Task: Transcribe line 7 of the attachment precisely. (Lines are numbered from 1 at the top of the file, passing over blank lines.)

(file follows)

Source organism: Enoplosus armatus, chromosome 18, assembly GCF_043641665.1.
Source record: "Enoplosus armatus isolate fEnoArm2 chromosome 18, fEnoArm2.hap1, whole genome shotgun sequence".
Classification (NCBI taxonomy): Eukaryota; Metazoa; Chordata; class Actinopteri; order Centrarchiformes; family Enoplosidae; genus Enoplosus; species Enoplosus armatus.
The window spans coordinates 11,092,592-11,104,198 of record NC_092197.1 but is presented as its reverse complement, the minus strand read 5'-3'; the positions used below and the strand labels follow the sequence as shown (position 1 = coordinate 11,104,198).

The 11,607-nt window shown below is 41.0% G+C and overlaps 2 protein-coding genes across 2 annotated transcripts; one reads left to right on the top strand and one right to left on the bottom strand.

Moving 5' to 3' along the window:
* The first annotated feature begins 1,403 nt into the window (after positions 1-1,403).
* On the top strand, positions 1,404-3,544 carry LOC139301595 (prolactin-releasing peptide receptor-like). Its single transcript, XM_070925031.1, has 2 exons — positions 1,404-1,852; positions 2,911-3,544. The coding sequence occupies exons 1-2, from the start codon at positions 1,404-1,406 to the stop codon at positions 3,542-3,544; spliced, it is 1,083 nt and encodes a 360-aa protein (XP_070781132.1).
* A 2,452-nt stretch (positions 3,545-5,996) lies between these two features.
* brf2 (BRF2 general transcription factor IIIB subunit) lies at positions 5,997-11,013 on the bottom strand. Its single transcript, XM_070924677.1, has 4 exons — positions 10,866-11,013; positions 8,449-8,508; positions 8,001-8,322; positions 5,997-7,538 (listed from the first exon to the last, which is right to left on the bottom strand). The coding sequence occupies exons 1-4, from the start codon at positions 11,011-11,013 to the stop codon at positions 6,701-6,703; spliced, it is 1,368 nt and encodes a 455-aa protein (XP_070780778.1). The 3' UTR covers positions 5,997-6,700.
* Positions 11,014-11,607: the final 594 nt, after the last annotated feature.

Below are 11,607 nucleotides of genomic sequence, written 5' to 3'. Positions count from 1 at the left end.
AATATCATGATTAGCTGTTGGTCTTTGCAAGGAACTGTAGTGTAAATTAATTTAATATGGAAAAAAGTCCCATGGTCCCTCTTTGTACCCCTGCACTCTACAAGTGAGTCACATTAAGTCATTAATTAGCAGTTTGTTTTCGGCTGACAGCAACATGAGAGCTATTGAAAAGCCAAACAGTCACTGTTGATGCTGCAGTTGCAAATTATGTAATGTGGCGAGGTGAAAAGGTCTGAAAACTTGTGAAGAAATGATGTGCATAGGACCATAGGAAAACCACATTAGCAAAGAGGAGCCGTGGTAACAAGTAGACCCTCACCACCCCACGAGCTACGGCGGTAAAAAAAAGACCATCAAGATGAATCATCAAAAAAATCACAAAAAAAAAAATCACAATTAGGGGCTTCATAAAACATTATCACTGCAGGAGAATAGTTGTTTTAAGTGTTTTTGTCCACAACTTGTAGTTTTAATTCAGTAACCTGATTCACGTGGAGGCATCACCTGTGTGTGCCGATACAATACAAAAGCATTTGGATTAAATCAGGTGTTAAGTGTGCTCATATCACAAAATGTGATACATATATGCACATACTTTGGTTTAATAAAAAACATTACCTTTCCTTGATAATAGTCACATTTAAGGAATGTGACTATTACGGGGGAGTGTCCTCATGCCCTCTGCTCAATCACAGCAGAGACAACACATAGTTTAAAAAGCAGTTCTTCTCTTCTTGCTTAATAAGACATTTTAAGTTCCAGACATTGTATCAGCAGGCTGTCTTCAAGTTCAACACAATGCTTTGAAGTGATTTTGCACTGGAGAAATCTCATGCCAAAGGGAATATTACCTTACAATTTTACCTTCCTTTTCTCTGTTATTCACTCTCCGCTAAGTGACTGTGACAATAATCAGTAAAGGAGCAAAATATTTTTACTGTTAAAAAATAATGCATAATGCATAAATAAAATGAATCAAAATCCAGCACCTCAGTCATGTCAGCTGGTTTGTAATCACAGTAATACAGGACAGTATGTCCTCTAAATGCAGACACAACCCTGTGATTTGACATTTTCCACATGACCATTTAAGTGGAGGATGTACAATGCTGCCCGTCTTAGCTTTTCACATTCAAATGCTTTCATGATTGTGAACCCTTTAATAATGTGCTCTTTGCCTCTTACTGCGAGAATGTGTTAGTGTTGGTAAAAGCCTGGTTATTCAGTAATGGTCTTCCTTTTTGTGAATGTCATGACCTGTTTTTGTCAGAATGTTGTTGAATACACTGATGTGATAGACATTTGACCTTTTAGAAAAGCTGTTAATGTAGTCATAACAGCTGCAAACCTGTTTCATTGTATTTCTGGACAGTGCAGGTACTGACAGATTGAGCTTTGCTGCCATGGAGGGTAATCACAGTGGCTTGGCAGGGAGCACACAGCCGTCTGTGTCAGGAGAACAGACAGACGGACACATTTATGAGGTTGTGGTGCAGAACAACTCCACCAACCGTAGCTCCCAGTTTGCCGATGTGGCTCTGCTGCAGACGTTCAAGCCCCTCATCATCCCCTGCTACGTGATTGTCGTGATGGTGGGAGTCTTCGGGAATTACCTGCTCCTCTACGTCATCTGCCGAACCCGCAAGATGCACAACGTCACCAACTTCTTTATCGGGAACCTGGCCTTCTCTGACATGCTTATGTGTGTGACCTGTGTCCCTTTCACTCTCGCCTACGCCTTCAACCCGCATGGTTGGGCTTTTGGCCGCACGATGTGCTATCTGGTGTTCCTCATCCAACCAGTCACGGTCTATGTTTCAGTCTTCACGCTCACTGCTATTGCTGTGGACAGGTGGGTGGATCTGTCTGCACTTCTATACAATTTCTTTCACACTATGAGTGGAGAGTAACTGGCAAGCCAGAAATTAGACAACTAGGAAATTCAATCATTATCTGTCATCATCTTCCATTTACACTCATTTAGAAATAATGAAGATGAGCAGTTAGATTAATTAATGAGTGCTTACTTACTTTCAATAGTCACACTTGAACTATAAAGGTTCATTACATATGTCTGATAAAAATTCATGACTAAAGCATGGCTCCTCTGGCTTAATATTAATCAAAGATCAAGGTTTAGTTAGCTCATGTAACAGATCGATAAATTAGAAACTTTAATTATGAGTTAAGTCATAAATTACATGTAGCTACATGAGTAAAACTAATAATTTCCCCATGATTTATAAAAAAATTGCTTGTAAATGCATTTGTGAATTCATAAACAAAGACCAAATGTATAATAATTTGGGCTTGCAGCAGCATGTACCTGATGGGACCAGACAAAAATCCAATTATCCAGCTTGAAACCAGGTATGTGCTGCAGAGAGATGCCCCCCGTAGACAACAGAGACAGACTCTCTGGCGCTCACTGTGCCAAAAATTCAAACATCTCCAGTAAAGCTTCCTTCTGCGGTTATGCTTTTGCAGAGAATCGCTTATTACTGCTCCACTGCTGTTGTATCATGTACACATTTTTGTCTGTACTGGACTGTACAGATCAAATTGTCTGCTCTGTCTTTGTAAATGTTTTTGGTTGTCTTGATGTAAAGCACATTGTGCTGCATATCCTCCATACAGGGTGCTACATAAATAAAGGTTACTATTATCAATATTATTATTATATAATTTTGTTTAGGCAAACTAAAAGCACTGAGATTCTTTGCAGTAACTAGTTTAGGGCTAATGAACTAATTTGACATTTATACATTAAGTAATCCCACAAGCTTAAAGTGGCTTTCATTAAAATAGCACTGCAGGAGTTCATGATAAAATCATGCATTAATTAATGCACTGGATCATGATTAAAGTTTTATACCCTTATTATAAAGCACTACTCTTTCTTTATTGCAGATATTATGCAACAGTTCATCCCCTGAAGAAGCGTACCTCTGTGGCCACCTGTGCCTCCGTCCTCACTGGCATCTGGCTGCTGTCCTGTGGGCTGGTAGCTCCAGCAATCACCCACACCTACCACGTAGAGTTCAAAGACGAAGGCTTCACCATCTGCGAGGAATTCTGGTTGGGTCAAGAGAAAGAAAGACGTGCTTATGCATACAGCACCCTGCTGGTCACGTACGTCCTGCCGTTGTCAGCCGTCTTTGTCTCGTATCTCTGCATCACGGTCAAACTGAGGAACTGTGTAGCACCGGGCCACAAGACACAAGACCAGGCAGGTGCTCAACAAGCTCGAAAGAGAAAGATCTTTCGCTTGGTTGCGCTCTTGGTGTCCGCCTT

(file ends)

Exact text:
* The first annotated feature begins 1,403 nt into the window (after positions 1-1,403).